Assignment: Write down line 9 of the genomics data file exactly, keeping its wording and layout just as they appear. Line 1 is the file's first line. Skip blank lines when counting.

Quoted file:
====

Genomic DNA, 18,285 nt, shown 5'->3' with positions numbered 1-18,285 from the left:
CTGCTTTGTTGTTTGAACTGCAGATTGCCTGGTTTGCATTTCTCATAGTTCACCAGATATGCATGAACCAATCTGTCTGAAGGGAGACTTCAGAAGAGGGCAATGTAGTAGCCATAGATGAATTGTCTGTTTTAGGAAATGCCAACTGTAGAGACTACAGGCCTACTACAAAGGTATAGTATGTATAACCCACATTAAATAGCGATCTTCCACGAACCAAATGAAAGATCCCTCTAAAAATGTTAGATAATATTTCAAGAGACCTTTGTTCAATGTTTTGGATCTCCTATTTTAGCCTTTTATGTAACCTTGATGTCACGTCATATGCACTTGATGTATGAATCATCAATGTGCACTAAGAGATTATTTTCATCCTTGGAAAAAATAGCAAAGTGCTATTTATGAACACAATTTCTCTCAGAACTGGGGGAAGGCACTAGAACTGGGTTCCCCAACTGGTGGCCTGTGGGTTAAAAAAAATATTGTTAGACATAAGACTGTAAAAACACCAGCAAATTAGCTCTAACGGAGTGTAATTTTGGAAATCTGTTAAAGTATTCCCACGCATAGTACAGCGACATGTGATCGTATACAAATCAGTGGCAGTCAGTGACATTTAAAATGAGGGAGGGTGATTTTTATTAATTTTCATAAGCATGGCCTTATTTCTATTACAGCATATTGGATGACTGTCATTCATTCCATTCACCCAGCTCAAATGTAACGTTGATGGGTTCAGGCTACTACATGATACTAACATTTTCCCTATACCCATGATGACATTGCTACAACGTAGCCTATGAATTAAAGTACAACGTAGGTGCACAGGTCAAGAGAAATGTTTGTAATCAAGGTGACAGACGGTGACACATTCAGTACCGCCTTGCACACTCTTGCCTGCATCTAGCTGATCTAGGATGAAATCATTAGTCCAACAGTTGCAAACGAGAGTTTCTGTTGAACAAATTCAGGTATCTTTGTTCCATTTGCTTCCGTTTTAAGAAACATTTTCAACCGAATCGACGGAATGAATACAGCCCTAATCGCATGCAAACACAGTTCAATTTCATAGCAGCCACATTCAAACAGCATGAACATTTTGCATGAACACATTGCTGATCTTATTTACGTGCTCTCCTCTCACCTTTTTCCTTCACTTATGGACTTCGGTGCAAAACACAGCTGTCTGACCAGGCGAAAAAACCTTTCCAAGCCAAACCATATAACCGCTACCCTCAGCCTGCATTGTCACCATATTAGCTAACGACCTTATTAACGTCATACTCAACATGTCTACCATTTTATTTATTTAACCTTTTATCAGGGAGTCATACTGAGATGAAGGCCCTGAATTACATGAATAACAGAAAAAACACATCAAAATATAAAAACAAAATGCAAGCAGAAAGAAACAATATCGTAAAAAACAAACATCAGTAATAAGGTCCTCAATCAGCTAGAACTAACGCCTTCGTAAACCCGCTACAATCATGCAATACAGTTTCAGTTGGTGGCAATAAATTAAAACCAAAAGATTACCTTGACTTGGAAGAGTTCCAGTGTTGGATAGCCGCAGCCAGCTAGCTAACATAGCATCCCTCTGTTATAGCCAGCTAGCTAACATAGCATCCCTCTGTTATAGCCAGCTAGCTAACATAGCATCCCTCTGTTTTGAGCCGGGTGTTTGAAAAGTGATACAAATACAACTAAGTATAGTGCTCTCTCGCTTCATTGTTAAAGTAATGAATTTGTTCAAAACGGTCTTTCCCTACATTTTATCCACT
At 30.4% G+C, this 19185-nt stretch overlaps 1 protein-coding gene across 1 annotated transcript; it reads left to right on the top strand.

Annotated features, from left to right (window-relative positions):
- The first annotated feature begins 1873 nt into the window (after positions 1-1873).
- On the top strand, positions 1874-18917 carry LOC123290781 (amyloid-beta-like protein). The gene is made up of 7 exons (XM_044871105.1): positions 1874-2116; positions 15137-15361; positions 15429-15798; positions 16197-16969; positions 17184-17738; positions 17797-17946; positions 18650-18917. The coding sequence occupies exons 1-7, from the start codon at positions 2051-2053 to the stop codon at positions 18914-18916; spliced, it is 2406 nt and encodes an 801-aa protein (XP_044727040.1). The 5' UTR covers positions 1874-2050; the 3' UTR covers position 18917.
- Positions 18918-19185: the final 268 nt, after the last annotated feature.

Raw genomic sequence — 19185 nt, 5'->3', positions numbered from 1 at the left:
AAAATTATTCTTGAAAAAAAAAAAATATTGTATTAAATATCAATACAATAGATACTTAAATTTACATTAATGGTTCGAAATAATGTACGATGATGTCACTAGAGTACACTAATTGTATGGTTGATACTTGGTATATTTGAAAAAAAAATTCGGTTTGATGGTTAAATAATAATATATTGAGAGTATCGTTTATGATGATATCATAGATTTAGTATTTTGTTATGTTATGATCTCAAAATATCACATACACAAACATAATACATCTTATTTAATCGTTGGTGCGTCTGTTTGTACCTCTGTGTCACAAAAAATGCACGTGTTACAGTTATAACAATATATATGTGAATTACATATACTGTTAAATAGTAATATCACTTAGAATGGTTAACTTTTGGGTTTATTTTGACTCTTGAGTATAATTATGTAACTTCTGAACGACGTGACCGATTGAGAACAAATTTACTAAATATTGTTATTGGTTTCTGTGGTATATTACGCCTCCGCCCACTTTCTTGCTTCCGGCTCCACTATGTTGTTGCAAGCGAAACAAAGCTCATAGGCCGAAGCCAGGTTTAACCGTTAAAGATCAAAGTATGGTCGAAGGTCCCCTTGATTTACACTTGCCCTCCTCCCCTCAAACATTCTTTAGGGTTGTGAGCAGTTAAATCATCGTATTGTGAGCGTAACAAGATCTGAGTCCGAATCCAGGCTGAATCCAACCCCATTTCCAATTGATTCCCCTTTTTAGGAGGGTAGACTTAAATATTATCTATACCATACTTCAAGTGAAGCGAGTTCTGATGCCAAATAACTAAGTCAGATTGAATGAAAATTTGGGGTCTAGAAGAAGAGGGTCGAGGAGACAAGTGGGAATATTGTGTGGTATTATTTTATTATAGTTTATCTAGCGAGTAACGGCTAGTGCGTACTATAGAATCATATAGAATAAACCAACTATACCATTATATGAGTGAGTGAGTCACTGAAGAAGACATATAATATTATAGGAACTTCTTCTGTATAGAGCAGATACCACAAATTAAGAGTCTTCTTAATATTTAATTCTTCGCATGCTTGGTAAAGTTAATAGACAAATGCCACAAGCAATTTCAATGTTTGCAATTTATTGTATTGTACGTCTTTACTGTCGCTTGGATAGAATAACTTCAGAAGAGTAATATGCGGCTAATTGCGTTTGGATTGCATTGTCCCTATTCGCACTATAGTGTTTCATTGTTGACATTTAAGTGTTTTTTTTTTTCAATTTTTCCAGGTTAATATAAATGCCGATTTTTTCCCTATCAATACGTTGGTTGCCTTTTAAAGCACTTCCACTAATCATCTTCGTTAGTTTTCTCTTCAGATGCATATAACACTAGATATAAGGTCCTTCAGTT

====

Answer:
AAAATTATTCTTGAAAAAAAAAAAATATTGTATTAAATATCAATACAATAGATACTTAAATTTACATTAATGGTTCGAAATAATGTACGATGATGTCACTAGAGTACACTAATTGTATGGTTGATACTTGGTATATTTGAAAAAAAAATTCGGTTTGATGGTTAAATAATAATATATTGAGAGTATCGTTTATGATGATATCATAGATTTAGTATTTTGTTATGTTATGATCTCAAAATATCACATACACAAACATAATACATCTTATTTAATCGTTGGTGCGTCTGTTTGTACCTCTGTGTCACAAAAAATGCACGTGTTACAGTTATAACAATATATATGTGAATTACATATACTGTTAAATAGTAATATCACTTAGAATGGTTAACTTTTGGGTTTATTTTGACTCTTGAGTATAATTATGTAACTTCTGAACGACGTGACCGATTGAGAACAAATTTACTAAATATTGTTATTGGTTTCTGTGGTATATTACGCCTCCGCCCACTTTCTTGCTTCCGGCTCCACTATGTTGTTGCAAGCGAAACAAAGCTCATAGGCCGAAGCCAGGTTTAACCGTTAAAGATCAAAGTATGGTCGAAGGTCCCCTTGATTTACACTTGCCCTCCTCCCCTCAAACATTCTTTAGGGTTGTGAGCAGTTAAATCATCGTATTGTGAGCGTAACAAGATCTGAGTCCGAATCCAGGCTGAATCCAACCCCATTTCCAATTGATTCCCCTTTTTAGGAGGGTAGACTTAAATATTATCTATACCATACTTCAAGTGAAGCGAGTTCTGATGCCAAATAACTAAGTCAGATTGAATGAAAATTTGGGGTCTAGAAGAAGAGGGTCGAGGAGACAAGTGGGAATATTGTGTGGTATTATTTTATTATAGTTTATCTAGCGAGTAACGGCTAGTGCGTACTATAGAATCATATAGAATAAACCAACTATACCATTATATGAGTGAGTGAGTCACTGAAGAAGACATATAATATTATAGGAACTTCTTCTGTATAGAGCAGATACCACAAATTAAGAGTCTTCTTAATATTTAATTCTTCGCATGCTTGGTAAAGTTAATAGACAAATGCCACAAGCAATTTCAATGTTTGCAATTTATTGTATTGTACGTCTTTACTGTCGCTTGGATAGAATAACTTCAGAAGAGTAATATGCGGCTAATTGCGTTTGGATTGCATTGTCCCTATTCGCACTATAGTGTTTCATTGTTGACATTTAAGTGTTTTTTTTTTTCAATTTTTCCAGGTTAATATAAATGCCGATTTTTTCCCTATCAATACGTTGGTTGCCTTTTAAAGCACTTCCACTAATCATCTTCGTTAGTTTTCTCTTCAGATGCATATAACACTAGATATAAGGTCCTTCAGTT